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Road Salt Offers Safety, But Affects Public Water

Using salt and brine can make winter roads (at top) safer, but also may harm rivers, streams and drinking water, a Chesapeake Bay Foundation executive said.

By Andrea Sears, Public News Service
For The Post Publications

HARRISBURG PA – The same salt that melts ice and snow on slippery roads and sidewalks in Pennsylvania can also harm vegetation, aquatic life, and even humans, according to the Chesapeake Bay Foundation.

During 2017, the Pennsylvania Department of Transportation applied almost 900,000 tons of salt to state roadways. City and town road crews used thousands more. And while all that salt helps make icy roads safer, it also alters the chemistry of groundwater, rivers and streams, the foundation’s Pennsylvania executive director, Harry Campbell, reported.

The foundation is a non-profit organization that intents to protect the Chesapeake Bay’s six-state, 64,000-square-mile watershed, and as part of its work monitors the effects of road salt on water quality. The watershed is home to more than 18 million people and 3,000 species of plants and animals.

Using salt and other compounds on highways, driveways, and sidewalks is important for public safety, Campbell acknowledged. But “these salts are changing the chemistry of streams and other bodies of water in the longer term,” he explained. They have “the potential to affect what lives in (a) stream, like brook trout or certain types of species that require fresh water in order to live.”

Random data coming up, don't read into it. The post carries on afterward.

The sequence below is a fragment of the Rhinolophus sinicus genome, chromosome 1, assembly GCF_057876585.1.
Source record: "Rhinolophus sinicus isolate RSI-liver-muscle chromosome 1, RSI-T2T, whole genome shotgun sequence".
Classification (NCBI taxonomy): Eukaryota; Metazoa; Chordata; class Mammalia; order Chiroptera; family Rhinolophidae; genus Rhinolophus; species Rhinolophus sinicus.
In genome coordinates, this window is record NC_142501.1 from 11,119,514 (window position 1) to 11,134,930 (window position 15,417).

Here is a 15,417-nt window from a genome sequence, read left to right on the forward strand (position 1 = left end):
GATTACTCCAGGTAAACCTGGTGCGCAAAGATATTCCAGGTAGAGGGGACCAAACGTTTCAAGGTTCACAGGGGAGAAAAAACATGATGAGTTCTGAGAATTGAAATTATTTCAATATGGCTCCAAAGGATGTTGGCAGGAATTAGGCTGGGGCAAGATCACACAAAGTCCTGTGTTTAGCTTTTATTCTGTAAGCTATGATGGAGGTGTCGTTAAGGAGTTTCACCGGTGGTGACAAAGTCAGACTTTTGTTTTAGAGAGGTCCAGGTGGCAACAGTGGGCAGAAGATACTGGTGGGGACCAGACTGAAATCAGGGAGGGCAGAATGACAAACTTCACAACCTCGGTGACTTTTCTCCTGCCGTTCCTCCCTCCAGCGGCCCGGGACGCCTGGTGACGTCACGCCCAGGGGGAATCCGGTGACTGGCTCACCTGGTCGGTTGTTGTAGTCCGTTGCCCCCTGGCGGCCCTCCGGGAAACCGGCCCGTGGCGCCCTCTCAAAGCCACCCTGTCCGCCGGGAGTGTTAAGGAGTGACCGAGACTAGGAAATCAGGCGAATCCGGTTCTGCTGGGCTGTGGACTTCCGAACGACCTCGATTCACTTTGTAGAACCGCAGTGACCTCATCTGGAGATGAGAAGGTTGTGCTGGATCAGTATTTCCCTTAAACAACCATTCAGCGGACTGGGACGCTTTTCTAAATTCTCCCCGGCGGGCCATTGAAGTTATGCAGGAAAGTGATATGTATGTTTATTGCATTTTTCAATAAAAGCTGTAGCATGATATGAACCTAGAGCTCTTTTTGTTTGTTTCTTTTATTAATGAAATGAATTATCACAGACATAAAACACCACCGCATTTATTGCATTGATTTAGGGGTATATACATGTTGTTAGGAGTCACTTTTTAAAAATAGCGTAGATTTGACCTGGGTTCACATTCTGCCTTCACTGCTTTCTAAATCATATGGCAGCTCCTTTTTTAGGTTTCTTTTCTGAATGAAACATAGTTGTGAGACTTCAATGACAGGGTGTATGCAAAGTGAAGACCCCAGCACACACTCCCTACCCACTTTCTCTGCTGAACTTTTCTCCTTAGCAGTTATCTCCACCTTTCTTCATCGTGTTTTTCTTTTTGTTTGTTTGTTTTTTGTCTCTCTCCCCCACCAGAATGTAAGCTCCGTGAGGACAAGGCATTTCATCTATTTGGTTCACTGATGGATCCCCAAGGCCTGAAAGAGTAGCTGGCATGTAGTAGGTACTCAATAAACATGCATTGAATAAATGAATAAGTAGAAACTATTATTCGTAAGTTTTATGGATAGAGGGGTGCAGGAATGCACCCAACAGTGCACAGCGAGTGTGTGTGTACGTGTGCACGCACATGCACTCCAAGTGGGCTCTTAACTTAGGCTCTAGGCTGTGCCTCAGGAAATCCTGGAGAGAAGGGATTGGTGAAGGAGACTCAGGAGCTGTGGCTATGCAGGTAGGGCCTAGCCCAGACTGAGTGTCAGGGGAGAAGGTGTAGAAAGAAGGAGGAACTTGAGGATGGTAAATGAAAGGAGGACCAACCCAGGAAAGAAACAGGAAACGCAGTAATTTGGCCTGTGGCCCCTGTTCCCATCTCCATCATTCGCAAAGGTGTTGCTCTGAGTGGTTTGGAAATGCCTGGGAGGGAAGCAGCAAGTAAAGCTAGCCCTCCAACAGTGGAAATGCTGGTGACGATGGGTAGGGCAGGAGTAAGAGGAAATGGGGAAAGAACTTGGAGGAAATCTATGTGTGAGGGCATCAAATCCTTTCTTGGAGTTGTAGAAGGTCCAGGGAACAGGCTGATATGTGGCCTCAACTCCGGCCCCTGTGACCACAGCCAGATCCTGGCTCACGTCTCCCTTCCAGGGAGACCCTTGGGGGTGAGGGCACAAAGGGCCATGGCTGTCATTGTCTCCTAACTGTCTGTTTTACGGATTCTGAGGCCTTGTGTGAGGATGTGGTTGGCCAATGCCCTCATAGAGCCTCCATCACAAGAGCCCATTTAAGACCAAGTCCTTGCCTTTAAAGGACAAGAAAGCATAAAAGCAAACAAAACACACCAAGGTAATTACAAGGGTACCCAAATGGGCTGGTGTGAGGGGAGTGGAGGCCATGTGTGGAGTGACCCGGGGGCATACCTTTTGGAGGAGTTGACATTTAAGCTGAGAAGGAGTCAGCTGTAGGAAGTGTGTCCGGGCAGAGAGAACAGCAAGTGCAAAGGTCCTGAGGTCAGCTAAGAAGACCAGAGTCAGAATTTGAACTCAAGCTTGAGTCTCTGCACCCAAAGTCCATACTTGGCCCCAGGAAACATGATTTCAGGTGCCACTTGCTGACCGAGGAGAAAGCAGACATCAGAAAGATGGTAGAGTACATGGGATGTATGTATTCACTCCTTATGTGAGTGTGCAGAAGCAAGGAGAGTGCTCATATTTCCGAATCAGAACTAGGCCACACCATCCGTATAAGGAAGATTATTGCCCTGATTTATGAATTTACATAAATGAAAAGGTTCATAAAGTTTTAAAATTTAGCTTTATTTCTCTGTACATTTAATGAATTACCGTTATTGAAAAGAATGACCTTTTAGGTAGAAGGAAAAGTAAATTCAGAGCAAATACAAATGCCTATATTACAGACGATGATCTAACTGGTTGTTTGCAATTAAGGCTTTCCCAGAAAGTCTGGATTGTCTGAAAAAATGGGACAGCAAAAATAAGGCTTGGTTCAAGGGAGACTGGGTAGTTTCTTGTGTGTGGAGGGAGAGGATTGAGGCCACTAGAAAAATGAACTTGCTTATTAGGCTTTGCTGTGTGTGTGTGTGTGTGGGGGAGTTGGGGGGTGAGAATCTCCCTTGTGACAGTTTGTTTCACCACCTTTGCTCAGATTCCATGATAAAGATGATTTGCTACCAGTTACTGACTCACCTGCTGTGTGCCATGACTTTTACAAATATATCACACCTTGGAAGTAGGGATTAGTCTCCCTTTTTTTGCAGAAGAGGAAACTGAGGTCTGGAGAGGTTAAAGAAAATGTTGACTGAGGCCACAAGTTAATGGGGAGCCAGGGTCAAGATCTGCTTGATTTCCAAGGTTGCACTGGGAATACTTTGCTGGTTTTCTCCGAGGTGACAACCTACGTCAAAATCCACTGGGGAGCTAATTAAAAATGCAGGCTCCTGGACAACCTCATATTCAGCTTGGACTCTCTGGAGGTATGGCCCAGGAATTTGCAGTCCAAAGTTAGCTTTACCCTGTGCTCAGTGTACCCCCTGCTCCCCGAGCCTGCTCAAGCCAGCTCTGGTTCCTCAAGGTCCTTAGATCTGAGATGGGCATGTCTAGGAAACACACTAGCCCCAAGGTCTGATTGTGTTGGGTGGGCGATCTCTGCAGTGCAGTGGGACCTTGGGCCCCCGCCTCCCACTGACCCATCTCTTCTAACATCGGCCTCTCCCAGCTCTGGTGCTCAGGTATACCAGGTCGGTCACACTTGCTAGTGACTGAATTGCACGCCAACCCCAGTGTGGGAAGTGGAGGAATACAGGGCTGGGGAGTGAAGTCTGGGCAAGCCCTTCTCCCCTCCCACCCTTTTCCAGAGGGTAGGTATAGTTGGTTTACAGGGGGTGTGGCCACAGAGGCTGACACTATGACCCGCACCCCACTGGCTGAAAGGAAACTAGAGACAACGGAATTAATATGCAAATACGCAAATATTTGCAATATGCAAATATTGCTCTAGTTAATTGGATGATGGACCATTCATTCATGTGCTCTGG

Just as importantly, he added, “the majority of Pennsylvanians get their drinking water from surface water sources … The intakes to public water supplies are relying upon these very streams and tributaries to our major waterways that are being affected,” Campbell said.

There are alternatives to salt that may lessen harm to pets or roadside vegetation, but Campbell claimed none is completely safe for the environment. All can make their way into the drinking water supply. Although drinking water is treated, Campbell adds overuse and misuse of road salts can make treatment more difficult and more costly.

The foundation’s recommendation?: a balancing act. It doesn’t advocate a stop to road salting or spraying brine, but instead promotes wiser usage to reduce their harmful effects.

Photo by Kent DuFault via Pixabay

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